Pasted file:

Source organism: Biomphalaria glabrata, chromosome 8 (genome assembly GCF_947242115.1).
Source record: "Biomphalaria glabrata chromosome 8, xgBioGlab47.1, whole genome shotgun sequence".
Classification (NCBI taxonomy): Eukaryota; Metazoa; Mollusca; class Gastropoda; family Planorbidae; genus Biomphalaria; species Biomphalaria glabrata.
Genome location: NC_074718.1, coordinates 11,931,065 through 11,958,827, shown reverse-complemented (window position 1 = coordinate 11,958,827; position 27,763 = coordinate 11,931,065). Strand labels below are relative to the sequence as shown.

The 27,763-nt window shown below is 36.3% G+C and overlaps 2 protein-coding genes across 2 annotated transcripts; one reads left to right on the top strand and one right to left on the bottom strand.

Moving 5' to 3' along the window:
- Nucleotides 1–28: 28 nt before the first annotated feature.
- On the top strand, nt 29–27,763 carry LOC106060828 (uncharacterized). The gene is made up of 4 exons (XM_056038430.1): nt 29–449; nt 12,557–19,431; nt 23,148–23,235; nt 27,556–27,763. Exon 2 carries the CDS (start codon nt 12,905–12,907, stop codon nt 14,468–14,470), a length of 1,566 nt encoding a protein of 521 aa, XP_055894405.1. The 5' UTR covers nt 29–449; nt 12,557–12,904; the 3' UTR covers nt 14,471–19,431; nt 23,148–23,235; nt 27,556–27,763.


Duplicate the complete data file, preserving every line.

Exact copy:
Source organism: Biomphalaria glabrata, chromosome 8 (genome assembly GCF_947242115.1).
Source record: "Biomphalaria glabrata chromosome 8, xgBioGlab47.1, whole genome shotgun sequence".
Classification (NCBI taxonomy): Eukaryota; Metazoa; Mollusca; class Gastropoda; family Planorbidae; genus Biomphalaria; species Biomphalaria glabrata.
Genome location: NC_074718.1, coordinates 11,931,065 through 11,958,827, shown reverse-complemented (window position 1 = coordinate 11,958,827; position 27,763 = coordinate 11,931,065). Strand labels below are relative to the sequence as shown.

The 27,763-nt window shown below is 36.3% G+C and overlaps 2 protein-coding genes across 2 annotated transcripts; one reads left to right on the top strand and one right to left on the bottom strand.

Moving 5' to 3' along the window:
- Nucleotides 1–28: 28 nt before the first annotated feature.
- On the top strand, nt 29–27,763 carry LOC106060828 (uncharacterized). The gene is made up of 4 exons (XM_056038430.1): nt 29–449; nt 12,557–19,431; nt 23,148–23,235; nt 27,556–27,763. Exon 2 carries the CDS (start codon nt 12,905–12,907, stop codon nt 14,468–14,470), a length of 1,566 nt encoding a protein of 521 aa, XP_055894405.1. The 5' UTR covers nt 29–449; nt 12,557–12,904; the 3' UTR covers nt 14,471–19,431; nt 23,148–23,235; nt 27,556–27,763.